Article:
short article (3o seconds read time)
I just completed the book “getting real”. The book promises a smarter, faster, easier way to build successful web applications, written by 37signals, the group that brought us “ruby on rails”. It is a book about web app design, covering the development process from idea (over marketing) to support. The proposed approach is agile development with a “keep it simple” attitude. It does not contain many new ideas, but is well structured and a quick entertaining read with tons of quality references.
details (5 minutes read time)
What is the “getting real” approach? The most emphasised point in the book is: Always strive early for “real things”. There is no good in discussing designs you can’t see, to discuss software that you can’t use. Build it early and than refine. Since you are always working on the real thing, developers are always motivated and customers are involved early. This is actually agile development 101. Another heavily emphasised point is: Think a lot before you put in a feature. Always weight the evident benefits of a features against the costs of a heavier app.
What was in it for me? Despite the fact that many of the ideas are not knew, it is good to have a comprehensive and easy to re-read compendium tailored for web apps. The presented design paradigms and ideas are important to anyone building web apps (or generally software). The book is thereby thin enough to be embraced by the open minded and thick enough to slap all others with it. If you have to deal with “not-knowing” colleagues, the book helps to communicate the ideas quickly.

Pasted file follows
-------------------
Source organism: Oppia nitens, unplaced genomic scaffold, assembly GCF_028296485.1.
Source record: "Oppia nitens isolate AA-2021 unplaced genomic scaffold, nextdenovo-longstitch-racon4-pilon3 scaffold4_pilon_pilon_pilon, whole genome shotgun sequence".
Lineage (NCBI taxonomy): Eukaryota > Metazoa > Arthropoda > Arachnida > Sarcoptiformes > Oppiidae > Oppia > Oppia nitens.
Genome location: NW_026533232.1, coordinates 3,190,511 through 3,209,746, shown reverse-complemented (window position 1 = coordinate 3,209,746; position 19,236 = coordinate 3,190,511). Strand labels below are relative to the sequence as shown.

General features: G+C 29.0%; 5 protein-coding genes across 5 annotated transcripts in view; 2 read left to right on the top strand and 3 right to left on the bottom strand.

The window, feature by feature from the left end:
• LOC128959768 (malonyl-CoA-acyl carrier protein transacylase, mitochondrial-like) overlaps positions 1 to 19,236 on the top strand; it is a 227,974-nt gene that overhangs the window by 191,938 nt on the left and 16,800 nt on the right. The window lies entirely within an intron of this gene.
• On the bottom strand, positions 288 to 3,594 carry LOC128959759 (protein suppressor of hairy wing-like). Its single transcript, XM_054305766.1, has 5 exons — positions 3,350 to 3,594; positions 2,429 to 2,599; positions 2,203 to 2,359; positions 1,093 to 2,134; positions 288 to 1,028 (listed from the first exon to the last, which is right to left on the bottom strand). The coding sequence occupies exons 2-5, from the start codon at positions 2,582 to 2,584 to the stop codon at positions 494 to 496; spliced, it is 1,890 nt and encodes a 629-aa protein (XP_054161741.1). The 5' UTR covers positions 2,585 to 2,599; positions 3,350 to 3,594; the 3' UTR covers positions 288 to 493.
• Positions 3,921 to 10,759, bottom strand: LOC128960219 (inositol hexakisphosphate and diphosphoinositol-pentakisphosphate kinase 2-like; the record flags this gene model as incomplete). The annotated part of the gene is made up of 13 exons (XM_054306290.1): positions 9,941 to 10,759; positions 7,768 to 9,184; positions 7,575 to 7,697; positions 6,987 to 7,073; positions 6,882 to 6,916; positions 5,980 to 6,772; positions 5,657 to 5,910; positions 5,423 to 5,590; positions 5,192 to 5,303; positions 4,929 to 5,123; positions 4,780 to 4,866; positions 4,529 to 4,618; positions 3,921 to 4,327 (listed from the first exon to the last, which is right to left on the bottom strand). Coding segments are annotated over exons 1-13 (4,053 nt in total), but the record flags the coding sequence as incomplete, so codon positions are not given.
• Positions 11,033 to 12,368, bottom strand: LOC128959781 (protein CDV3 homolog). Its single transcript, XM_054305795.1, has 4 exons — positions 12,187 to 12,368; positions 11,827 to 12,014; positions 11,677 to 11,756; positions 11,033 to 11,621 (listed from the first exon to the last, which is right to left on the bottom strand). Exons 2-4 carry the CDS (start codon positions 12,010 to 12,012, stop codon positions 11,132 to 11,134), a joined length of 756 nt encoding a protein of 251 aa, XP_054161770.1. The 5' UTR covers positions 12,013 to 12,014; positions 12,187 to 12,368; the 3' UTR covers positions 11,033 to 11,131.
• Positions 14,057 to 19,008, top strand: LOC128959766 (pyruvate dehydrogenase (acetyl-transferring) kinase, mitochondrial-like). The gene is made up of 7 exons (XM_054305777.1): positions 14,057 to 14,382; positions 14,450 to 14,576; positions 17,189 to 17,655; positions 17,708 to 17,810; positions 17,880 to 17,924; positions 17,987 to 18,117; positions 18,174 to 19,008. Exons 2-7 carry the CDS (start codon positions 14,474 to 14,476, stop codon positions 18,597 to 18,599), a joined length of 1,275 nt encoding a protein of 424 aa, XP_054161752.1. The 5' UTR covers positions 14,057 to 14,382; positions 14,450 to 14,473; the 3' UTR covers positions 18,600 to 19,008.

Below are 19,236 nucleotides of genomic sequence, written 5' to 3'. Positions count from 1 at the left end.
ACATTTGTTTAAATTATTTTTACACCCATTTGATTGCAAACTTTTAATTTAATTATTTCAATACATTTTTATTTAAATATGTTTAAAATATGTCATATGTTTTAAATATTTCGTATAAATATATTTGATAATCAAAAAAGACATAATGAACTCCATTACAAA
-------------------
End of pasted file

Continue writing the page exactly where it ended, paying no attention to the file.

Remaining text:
Even if you are familiar with “agile and more” methodologies, there might be a few small points that you never saw so clearly before. Here are my personal blind spots:
- The build and refine approach fits web apps perfectly. Since it is a web app, it can be put online early on and there is no costs in delivering new versions.
- Think in terms of what you can do differently from competing products. Building distinctive characteristics a design paradigm.
- Three state solution. Always design for a regular, blank and error state.
- Do not obey the customer and clutter your app with unimportant features. In terms of clear design, even reasonable features might cost your app more than they sell.
- Take out the middle man and do your own support and feel customer pain first hand to stay “real”.
What is it not? It is not about programming languages, frameworks or css-hacks. Some points work especially well for web apps, but it is not fully web app exclusive. It is not a text book, it is practical.
What is next? The follow up book “rework” should be in my mail tomorrow.